Issue #7604 has been updated by boris_stitnicky (Boris Stitnicky).


(2) and (1) are two steps of the same campaign, to make the behavior you described possible, but (1) might be easier and mildly useful on its own. Current #coerce would solve the problem provided that you make it return special objects with customized multiple operator methods, similar to your Predicate. Why not make a coerce-based gem demonstrating this? I would be interested in using it personally. You would have to find and patch those scattered #=== methods, while I am more interested in :+, :-, :*, :/, :**, and :<=>. We could have common special object for all of these.
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Feature #7604: Make === comparison operator ability to delegate comparison to an argument
https://bugs.ruby-lang.org/issues/7604#change-35050

Author: prijutme4ty (Ilya Vorontsov)
Status: Open
Priority: Normal
Assignee: 
Category: 
Target version: 


=begin
I propose to expand default behaviour of === operator in the following way:
Objects have additional instance method Object#reverse_comparison?(other) which is false by default in all basic classes.
Each class that overrides Object#===(other) should check whether reverse_comparison? is true or false
If it is false, behavior is not changed at all.
If it is true, comparison is delegated to === method of an argument with self as an argument. 

This technique can help in constructing RSpec-style matchers for case statement. Example:

  # usual method call
  arr = %w[cat dog rat bat]
  puts arr.end_with?(%w[dog bat])   # ==> false
  puts arr.end_with?(%w[rat bat])   # ==> true
  puts arr.end_with?(%w[bat])       # ==> true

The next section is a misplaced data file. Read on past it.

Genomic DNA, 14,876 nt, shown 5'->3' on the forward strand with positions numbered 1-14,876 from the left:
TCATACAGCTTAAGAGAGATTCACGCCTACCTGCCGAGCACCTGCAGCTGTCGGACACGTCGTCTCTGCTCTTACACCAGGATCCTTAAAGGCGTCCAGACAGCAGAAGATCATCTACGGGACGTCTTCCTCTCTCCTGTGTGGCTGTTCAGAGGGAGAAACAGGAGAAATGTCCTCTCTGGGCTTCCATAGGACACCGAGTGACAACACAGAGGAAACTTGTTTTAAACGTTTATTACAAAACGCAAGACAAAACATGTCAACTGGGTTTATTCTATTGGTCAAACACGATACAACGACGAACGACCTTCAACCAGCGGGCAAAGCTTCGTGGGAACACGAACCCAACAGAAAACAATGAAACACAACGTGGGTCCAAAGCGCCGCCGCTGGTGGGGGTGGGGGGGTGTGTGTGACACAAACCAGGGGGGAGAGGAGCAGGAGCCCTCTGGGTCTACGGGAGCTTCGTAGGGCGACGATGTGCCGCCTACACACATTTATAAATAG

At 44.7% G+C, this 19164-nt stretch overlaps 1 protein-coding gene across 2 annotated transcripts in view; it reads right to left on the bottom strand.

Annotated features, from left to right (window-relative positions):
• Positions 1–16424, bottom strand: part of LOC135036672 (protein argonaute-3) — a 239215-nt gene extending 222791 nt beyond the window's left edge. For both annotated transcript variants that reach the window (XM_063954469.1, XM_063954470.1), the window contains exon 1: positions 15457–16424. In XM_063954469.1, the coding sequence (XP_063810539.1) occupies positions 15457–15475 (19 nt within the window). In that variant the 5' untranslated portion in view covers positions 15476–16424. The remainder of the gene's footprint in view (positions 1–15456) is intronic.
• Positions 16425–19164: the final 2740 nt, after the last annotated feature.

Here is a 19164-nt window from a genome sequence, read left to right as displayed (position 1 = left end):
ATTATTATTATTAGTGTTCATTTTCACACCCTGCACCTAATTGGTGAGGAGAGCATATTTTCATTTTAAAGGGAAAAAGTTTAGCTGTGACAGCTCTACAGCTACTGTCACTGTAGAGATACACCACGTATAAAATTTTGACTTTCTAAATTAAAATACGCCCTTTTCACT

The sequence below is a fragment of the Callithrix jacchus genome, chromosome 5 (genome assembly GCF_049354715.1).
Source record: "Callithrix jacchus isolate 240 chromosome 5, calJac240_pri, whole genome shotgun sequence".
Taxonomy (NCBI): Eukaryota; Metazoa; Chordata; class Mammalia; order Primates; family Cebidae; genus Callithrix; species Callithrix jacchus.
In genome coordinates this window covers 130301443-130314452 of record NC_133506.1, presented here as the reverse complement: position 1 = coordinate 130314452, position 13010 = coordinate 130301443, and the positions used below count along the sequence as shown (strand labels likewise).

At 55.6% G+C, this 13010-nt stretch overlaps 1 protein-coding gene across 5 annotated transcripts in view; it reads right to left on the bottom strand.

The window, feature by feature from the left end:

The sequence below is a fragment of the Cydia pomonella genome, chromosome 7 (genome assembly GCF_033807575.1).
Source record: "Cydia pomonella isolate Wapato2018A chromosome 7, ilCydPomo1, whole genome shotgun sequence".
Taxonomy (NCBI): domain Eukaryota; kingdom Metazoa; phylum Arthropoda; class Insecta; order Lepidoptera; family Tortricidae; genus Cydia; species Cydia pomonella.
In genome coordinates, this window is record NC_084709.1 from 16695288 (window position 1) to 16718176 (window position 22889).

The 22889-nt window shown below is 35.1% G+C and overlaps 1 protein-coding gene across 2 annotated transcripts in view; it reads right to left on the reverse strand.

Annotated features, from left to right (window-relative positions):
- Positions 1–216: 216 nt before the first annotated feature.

# predicate-style case
  case %w[cat dog rat bat].end_with?
  when %w[dog bat]
    puts '..., dog, bat'
  when %w[rat bat]
    puts '..., rat, bat'
  when %w[bat]
    puts '..., bat'
  else
    puts 'smth else'
  end
  # ==> ..., rat, bat

Code needed to run this is not very complex:
  class Object
    def reverse_comparison?(other)
      false
    end
    alias_method :'old===', :'==='
    def ===(other)
      (other.reverse_comparison?(self) ? (other.send 'old===',self) : (self.send 'old===',other))
    end
  end

  class Predicate
    def initialize(&block)
      @block = block
    end
    def reverse_comparison?(other)
      true
    end
    def ===(*args)
      @block.call(*args)
    end
  end

  class Array
    alias_method :'old===', :'==='
    def ===(other)
      other.reverse_comparison?(self) ? (other.send('===',self)) : (self.send('old===',other))
    end

    def end_with?(expected_elements = nil)
      return last(expected_elements.size) == expected_elements  if expected_elements
      Predicate.new{|suffix| last(suffix.size) == suffix }
    end
  end

This technique looks powerful and beautiful for me. One detail is that obj#reverse_comparison? can distinguish different types of arguments and returns true only for certain types of given object. Also this can be used to prevent double-mirroring (as shown below)

The problem is that many base classes already defined custom === operator, so each of those classes (Fixnum, Float, String, Regexp, Range etc) should be redefined in such a way to make a solution full-fledged.
Another problem is case that both objects defined reverse_comparison? to return true. In my solution Predicate#=== just ignores result of revese_comparison? which is not consistent.
Another possible way is to raise errors on double mirroring:
  def reverse_comparison?(other)
    raise 'double mirroring'  if @__mirroring_started
    @__mirroring_started = true
    return true  unless other.reverse_comparison?(self)
    false
  ensure
    remove_instance_variable :@__mirroring_started
  end

My proposal is to add reverse_comparison? method and change base classes operator === to use its result as shown above. May be it's worth also to make a class analogous to Predicate in stdlib.
=end


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